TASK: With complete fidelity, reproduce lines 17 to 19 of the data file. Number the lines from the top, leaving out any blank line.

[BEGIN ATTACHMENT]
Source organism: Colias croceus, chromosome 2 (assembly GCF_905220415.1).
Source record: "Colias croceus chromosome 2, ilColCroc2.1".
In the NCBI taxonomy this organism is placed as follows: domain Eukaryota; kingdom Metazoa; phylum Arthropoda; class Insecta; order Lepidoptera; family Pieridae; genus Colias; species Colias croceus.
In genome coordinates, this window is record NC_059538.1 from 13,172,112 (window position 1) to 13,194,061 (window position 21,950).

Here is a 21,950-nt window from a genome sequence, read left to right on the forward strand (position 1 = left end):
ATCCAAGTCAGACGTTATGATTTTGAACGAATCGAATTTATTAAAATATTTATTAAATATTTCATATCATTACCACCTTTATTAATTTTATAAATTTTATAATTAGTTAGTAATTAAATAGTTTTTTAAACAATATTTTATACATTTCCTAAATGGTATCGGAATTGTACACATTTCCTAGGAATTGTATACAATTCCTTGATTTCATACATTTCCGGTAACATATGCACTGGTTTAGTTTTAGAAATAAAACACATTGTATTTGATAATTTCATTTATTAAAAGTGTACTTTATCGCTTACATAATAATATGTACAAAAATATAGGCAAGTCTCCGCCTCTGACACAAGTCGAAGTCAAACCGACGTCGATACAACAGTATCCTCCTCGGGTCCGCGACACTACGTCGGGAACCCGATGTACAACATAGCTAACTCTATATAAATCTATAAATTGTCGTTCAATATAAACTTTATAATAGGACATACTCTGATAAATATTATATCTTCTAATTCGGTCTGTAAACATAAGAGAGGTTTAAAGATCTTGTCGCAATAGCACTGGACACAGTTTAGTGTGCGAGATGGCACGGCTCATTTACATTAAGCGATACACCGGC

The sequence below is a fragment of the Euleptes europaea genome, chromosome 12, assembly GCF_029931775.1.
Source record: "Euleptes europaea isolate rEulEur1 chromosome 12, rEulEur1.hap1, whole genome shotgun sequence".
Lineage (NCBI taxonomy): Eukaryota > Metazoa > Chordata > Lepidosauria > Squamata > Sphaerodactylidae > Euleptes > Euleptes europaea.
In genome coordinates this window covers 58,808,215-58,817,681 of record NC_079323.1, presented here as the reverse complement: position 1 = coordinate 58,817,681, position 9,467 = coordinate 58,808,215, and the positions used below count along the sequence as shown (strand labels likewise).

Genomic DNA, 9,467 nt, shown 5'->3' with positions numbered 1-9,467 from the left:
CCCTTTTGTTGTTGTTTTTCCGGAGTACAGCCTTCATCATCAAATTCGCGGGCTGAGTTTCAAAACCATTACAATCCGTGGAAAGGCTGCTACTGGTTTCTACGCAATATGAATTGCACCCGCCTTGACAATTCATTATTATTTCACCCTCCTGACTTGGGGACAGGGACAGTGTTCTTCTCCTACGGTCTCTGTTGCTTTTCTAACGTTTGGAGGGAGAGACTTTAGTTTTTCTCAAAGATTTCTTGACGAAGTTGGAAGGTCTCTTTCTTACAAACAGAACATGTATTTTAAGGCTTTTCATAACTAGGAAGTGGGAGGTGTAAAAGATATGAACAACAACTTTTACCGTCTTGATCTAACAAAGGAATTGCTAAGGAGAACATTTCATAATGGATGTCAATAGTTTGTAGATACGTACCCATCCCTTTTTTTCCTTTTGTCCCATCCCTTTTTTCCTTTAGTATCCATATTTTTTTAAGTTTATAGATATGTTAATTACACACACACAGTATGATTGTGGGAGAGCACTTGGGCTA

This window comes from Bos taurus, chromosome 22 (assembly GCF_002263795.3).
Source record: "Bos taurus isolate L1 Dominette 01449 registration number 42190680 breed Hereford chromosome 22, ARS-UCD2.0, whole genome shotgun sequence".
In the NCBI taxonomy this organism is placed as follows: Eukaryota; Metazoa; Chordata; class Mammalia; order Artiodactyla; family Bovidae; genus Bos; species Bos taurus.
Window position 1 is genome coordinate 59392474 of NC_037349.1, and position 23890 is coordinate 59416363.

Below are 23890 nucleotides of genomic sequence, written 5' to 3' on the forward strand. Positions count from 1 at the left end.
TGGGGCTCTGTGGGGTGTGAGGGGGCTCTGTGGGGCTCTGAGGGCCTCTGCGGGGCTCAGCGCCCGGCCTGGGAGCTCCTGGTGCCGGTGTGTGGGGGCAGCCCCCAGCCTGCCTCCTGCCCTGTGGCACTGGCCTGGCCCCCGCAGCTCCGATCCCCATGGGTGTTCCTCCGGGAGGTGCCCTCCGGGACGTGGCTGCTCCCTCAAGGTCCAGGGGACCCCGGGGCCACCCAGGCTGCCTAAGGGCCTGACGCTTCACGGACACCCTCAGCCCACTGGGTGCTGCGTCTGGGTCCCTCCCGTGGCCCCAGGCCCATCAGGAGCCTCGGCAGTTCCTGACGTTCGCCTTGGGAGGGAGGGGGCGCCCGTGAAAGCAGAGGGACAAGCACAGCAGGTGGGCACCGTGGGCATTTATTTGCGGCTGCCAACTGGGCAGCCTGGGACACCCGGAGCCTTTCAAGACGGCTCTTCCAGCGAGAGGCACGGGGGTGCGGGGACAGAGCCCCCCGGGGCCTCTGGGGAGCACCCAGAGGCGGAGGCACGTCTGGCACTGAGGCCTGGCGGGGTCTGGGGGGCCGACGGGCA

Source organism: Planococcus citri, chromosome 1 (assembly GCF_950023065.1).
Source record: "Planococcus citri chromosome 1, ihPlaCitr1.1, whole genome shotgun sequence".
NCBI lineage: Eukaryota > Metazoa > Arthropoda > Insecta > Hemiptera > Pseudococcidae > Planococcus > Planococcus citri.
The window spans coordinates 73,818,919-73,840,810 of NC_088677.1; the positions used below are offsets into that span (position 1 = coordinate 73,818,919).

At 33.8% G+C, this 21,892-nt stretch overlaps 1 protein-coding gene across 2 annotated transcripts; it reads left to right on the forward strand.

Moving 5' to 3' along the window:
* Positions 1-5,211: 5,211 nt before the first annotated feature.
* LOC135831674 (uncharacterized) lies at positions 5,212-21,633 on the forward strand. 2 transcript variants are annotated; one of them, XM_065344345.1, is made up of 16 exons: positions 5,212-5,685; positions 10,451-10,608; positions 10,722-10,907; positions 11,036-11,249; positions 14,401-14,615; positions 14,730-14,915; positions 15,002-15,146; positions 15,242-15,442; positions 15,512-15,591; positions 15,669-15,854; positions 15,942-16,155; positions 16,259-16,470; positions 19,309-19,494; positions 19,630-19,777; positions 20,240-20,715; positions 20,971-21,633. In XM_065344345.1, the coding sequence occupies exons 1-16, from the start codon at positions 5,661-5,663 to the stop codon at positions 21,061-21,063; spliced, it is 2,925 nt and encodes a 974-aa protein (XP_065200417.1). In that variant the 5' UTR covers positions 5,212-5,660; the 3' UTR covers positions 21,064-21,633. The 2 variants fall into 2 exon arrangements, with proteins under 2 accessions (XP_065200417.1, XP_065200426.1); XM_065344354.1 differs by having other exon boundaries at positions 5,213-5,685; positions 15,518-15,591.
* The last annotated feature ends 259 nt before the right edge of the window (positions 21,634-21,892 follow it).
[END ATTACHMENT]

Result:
Below are 23890 nucleotides of genomic sequence, written 5' to 3' on the forward strand. Positions count from 1 at the left end.
TGGGGCTCTGTGGGGTGTGAGGGGGCTCTGTGGGGCTCTGAGGGCCTCTGCGGGGCTCAGCGCCCGGCCTGGGAGCTCCTGGTGCCGGTGTGTGGGGGCAGCCCCCAGCCTGCCTCCTGCCCTGTGGCACTGGCCTGGCCCCCGCAGCTCCGATCCCCATGGGTGTTCCTCCGGGAGGTGCCCTCCGGGACGTGGCTGCTCCCTCAAGGTCCAGGGGACCCCGGGGCCACCCAGGCTGCCTAAGGGCCTGACGCTTCACGGACACCCTCAGCCCACTGGGTGCTGCGTCTGGGTCCCTCCCGTGGCCCCAGGCCCATCAGGAGCCTCGGCAGTTCCTGACGTTCGCCTTGGGAGGGAGGGGGCGCCCGTGAAAGCAGAGGGACAAGCACAGCAGGTGGGCACCGTGGGCATTTATTTGCGGCTGCCAACTGGGCAGCCTGGGACACCCGGAGCCTTTCAAGACGGCTCTTCCAGCGAGAGGCACGGGGGTGCGGGGACAGAGCCCCCCGGGGCCTCTGGGGAGCACCCAGAGGCGGAGGCACGTCTGGCACTGAGGCCTGGCGGGGTCTGGGGGGCCGACGGGCA

Source organism: Planococcus citri, chromosome 1 (assembly GCF_950023065.1).